The Centers for Disease Control and Prevention (CDC) on Wednesday issued a health warning against the ingestion of alcohol-based hand sanitizer products following reports of poisonings in the U.S.
The agency said that poison centers in Arizona and New Mexico reported 15 cases of methanol poisoning associated with the swallowing of hand sanitizer in May and June. Four of the patients who were hospitalized from the poisoning died, and three were discharged with visual impairment.
Alcohol-based sanitizer typically contains ethanol or isopropanol, and its use for disinfecting hands is cited by the CDC as a "core component" of the U.S. response to the coronavirus pandemic. However, the Food and Drug Administration (FDA), which regulates the over-the-counter distribution of sanitizer, has said that methanol is not an acceptable ingredient.
The CDC said that it received case reports about the poisonings after the FDA in mid-June issued a consumer alert about some hand sanitizer products containing methanol.
The CDC noted that after receiving these reports, officials conducted a review and found that 15 U.S. adults were hospitalized after drinking alcohol-based hand sanitizer with methanol. The average age of the patients was 43, and 13 were men.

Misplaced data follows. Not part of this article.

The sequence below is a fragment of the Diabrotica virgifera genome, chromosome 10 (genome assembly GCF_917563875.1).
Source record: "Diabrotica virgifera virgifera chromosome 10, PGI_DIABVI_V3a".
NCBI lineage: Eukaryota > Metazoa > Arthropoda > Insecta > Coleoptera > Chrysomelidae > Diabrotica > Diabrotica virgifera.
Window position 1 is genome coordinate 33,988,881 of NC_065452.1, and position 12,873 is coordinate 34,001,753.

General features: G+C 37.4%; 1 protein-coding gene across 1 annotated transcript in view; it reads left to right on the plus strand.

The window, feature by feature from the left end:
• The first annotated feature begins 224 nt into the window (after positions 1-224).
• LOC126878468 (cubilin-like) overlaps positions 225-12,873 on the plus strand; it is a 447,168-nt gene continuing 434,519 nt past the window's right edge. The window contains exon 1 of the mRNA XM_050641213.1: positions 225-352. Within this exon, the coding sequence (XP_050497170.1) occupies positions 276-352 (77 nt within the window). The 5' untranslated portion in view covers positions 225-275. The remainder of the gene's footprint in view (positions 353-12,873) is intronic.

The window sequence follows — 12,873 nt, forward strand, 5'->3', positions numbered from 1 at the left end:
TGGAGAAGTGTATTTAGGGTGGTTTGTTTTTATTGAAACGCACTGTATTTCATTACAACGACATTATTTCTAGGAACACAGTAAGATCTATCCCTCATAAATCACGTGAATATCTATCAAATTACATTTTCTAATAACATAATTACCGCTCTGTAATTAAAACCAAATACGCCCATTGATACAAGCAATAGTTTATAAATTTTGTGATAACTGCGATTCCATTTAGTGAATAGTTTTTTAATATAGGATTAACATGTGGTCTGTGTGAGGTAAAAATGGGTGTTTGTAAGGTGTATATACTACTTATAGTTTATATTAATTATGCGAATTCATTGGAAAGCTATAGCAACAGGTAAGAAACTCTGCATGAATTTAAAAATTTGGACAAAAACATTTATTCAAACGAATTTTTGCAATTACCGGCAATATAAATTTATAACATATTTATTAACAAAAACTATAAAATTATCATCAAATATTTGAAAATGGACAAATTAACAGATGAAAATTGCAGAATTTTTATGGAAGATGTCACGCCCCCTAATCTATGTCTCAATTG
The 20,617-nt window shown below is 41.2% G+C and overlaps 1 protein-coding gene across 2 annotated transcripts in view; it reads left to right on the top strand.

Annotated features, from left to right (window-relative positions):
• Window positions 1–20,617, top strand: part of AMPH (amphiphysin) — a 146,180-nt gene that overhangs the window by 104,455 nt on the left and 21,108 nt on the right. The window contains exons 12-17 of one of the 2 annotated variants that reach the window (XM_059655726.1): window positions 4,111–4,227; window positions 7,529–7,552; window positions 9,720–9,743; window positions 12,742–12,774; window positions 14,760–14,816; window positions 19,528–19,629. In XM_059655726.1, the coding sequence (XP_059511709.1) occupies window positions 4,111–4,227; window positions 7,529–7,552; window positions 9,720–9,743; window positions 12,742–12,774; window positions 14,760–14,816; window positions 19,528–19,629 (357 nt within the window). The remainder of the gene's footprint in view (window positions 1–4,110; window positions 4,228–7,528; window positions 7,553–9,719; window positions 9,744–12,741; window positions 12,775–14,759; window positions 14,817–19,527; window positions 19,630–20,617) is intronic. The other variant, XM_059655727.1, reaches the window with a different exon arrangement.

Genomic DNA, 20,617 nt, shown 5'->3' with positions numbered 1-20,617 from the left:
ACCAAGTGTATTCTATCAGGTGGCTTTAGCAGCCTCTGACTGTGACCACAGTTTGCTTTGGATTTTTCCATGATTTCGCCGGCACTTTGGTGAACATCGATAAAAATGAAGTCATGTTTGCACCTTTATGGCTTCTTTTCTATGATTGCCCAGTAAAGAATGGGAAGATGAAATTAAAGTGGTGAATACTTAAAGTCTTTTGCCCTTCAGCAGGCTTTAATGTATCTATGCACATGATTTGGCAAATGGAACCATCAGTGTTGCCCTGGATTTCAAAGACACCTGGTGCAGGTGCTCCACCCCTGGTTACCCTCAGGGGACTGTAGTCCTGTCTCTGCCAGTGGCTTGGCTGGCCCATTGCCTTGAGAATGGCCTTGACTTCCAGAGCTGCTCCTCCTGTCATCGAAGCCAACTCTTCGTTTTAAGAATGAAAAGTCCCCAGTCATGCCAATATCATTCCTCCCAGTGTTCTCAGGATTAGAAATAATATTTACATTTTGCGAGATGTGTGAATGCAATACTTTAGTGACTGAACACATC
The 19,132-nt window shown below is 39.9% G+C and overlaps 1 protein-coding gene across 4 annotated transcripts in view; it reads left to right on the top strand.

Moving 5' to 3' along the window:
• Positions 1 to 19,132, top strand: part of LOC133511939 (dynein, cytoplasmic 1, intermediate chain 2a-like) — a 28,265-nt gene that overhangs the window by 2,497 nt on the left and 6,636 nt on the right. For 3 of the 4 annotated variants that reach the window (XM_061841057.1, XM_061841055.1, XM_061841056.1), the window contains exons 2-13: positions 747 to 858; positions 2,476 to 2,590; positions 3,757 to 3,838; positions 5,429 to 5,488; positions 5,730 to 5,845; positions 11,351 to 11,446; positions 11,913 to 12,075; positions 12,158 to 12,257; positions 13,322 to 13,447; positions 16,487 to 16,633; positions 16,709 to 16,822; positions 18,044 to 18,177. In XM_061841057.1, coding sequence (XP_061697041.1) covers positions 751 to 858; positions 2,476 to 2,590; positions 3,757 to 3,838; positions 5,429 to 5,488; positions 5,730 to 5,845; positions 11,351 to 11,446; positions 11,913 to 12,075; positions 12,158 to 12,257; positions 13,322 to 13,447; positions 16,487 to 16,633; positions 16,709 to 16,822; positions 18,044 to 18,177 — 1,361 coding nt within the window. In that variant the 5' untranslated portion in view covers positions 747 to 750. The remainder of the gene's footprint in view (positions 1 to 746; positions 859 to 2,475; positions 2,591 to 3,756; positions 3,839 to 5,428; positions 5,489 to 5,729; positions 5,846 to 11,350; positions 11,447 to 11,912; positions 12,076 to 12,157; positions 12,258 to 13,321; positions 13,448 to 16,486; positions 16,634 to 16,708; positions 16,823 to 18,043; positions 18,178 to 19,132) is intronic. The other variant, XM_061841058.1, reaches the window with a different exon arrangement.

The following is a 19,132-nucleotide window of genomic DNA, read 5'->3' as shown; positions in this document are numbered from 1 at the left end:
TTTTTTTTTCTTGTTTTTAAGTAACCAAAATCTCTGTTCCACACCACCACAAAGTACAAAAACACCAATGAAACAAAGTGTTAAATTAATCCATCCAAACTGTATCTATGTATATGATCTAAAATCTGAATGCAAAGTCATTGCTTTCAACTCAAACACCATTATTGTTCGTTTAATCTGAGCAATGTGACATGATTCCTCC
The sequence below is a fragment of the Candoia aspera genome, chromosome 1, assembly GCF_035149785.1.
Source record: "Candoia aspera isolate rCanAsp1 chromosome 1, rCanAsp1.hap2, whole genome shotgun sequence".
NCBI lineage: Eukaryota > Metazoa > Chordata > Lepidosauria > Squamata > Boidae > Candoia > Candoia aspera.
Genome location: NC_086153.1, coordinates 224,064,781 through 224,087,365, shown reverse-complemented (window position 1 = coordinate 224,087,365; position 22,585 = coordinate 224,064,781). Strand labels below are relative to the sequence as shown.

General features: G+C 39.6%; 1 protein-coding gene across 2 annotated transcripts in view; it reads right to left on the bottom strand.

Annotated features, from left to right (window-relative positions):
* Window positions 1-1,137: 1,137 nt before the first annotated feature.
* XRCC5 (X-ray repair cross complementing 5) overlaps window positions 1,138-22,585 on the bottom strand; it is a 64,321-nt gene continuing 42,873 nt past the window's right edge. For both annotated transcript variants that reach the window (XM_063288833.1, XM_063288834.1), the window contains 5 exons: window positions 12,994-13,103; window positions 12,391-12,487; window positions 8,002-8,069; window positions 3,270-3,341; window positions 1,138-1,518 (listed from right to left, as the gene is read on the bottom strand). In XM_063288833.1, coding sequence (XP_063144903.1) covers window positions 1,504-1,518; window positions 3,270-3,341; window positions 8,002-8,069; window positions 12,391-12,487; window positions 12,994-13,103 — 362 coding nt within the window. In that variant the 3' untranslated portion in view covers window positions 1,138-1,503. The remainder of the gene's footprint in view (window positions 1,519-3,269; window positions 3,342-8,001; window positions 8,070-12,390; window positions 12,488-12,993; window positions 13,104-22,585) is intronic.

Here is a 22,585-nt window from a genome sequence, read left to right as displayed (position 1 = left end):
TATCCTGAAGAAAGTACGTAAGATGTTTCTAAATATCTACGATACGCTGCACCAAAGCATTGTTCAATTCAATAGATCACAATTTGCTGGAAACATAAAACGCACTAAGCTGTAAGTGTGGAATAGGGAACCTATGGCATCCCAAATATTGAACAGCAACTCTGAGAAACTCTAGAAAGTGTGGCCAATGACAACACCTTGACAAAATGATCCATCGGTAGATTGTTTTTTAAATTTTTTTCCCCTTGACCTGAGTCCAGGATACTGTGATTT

"Persons should never ingest alcohol-based hand sanitizer, avoid use of specific imported products found to contain methanol, and continue to monitor FDA guidance," the CDC said.
In its warning, the CDC highlighted the case of a 44-year-old man who reported drinking an unknown quantity of hand sanitizer before seeking care. Blood tests confirmed the presence of methanol. The patient was treated for six days for "acute methanol poisoning" and discharged with his vision almost completely gone, the CDC said.
Health agencies have repeatedly issued warnings about hand sanitizer products throughout the health crisis. FDA Commissioner Stephen Hahn issued an advisory in late April urging hand sanitizer manufacturers to ensure consumers weren't abusing the product after local and state health departments reported an abrupt surge in calls about possible poisonings.
The advisory came just days after President Trump during a press briefing floated the possibility of using ultraviolet light or injecting disinfectants to treat COVID-19, the disease caused by the novel coronavirus.
Trump received widespread criticism for the remarks, which he later claimed were meant to be sarcastic.
Calls to poison control centers about exposure to cleaners or disinfectants jumped by 20 percent during the first three months of 2020 compared with the previous year, according to a report released by the CDC in March. The agency said signs pointed to the uptick in calls being linked to the coronavirus.